Movie Review: Roma

Set in the middle-class neighborhood of Roma in Mexico City, this film centers on Cleo (Yalitza Aparicio), a young domestic worker who assumes the roles of maid and nanny in a hectic household, much like the one that director Alfonso Cuarón grew up in.

Roma has been described as Cuarón’s love letter to Libo Rodríguez, his childhood nanny. The film is dedicated to Libo.

Cleo’s affection for the four boisterous children is evident throughout the film. She nuzzles them awake, lends an interested and sympathetic ear, and sings them to sleep. And somehow she also finds the time to do laundry, tidy the rooms, help fellow maid Adela (Nancy Garcia Garcia) with the cooking, carry luggage, and clean the alleyway where the family dog (Borras) runs loose and defecates.

The four children adore Cleo; in particular, the youngest child Pepe (Marco Graf), who has an active imagination. Possibly a stand-in for Cuarón?

The adults in the household are more restrained, conscious of the socioeconomic differences that exist. While they are fond of Cleo, they also take her for granted. She is both an insider and an outsider. But when Cleo discovers she is pregnant and alone, her employer Sofia (Marina de Tavira) sympathizes and arranges for health care.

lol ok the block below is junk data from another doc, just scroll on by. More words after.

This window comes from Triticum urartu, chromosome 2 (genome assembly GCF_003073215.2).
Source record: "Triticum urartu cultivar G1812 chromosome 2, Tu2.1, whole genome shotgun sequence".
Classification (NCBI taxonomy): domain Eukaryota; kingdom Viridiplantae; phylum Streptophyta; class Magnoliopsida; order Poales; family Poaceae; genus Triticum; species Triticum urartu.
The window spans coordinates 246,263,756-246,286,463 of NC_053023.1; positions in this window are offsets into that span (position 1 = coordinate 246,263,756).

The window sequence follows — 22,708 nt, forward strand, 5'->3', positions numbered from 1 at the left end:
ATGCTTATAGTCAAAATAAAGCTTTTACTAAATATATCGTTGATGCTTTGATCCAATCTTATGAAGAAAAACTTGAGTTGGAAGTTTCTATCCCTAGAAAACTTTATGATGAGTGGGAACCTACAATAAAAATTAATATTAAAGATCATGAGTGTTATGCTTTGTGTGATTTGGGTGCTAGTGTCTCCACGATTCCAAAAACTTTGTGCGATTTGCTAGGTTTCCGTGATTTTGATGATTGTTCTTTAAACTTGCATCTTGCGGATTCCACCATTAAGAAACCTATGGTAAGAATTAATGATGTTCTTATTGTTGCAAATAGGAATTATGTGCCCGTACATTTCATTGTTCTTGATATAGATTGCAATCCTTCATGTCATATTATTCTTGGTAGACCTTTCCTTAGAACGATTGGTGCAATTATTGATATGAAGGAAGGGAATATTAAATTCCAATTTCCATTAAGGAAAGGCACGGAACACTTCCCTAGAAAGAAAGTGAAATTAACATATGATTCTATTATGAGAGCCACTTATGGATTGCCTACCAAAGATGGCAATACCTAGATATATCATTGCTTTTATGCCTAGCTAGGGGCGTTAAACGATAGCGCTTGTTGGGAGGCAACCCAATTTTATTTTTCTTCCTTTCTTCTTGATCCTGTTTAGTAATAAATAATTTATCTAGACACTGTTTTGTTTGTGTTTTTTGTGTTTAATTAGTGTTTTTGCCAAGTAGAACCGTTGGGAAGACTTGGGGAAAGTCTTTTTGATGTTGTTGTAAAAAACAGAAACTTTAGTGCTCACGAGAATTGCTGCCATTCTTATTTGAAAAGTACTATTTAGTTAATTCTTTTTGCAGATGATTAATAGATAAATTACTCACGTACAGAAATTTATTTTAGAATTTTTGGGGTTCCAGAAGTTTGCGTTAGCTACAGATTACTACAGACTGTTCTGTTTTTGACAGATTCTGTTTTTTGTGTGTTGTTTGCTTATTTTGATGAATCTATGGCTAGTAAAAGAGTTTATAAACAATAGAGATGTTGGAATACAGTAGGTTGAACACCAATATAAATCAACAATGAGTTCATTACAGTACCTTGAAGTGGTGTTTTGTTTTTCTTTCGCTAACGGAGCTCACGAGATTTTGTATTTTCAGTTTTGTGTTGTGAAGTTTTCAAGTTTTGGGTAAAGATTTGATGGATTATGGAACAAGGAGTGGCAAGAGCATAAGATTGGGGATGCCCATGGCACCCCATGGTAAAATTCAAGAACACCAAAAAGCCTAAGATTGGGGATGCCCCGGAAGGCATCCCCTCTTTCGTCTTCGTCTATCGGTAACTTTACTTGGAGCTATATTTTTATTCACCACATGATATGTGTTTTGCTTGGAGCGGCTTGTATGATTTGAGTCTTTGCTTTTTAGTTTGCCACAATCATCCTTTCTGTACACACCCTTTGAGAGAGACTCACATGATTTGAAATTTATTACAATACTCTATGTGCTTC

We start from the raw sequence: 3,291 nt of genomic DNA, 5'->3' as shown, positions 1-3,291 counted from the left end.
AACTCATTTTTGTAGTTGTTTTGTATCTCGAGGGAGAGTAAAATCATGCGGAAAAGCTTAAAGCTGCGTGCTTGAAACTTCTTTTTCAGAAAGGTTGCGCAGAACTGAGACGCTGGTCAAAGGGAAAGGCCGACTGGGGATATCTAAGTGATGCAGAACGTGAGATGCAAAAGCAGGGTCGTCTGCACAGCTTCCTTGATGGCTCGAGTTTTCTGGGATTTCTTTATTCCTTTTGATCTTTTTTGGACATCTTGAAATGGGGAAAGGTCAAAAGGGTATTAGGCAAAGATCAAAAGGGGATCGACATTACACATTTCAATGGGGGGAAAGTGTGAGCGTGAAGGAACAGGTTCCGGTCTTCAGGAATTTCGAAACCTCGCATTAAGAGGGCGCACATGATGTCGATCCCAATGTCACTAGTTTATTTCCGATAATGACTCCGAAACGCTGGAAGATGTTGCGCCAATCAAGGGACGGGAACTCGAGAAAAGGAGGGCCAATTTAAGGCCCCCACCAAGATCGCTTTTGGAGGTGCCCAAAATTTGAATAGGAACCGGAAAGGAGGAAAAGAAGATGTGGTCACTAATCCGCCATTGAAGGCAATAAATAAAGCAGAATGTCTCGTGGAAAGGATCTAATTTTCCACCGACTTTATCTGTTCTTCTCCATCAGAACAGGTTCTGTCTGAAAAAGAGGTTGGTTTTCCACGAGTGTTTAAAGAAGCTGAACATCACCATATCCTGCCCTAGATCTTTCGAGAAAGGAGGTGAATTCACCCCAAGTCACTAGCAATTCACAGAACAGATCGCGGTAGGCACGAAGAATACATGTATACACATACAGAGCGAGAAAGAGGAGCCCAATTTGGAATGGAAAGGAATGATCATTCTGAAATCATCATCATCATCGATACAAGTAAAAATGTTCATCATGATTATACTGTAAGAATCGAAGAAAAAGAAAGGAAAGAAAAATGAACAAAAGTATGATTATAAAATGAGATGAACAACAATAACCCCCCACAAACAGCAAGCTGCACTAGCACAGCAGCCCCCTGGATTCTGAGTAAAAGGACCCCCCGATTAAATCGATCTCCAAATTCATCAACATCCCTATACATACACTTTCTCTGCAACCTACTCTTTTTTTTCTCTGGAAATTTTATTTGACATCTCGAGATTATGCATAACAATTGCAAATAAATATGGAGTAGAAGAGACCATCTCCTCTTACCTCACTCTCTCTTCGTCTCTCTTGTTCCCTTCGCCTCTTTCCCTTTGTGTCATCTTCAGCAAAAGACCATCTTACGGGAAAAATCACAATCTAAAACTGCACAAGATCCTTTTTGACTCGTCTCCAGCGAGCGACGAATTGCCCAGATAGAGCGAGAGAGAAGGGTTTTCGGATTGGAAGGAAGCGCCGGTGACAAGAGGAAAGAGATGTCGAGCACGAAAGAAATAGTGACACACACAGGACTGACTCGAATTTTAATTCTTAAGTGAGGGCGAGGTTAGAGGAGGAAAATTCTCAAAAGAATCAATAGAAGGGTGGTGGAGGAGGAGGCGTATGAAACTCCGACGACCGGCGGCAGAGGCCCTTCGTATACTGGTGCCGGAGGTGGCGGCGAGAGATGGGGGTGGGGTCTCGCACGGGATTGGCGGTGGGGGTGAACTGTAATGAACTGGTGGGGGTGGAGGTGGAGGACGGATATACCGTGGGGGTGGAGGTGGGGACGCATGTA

Sofia’s marriage to Antonio (Fernando Grediaga) is also unraveling. Restless and unhappy, Antonio leaves his family, claiming to participate in a research project in Quebec. Later, we learn that he has moved into another woman’s house in Mexico City. In one poignant scene, Sofia asks her children to write letters to their father, asking him to return.

Humor is found in the most unexpected places. Both Sofia and Antonio lack the skills to properly navigate their enormous Ford Galaxy. They manage to scrape the sides of the car in their own alleyway and, in another case, involve two other vehicles on a busy street. In a later scene, a group of exercise fanatics struggle to stand on one leg.

Alfonso Cuarón wrote, produced, directed, and shot this film. His passion and attention to detail are evident in each scene. Everything from the haircuts to the clothes to the furniture to the cars to the Mexico World Cup 1970 poster has been selected with care.

Filming in black-and-white adds to the authenticity. I could easily imagine myself walking down those busy streets in Mexico City. As for the violent scenes…they appear even more real. Cuarón has included a dramatization of an actual historical event, the Corpus Christi Massacre of 1971, in which soldiers gunned down protestors and pursued them into their hiding places.

Having already received Golden Globes for Best Director and Best Motion Picture—Foreign Language, Roma is a major contender this awards season. As for the Oscars…I predict another Best Director award along with Best Cinematography and Best Foreign Film.


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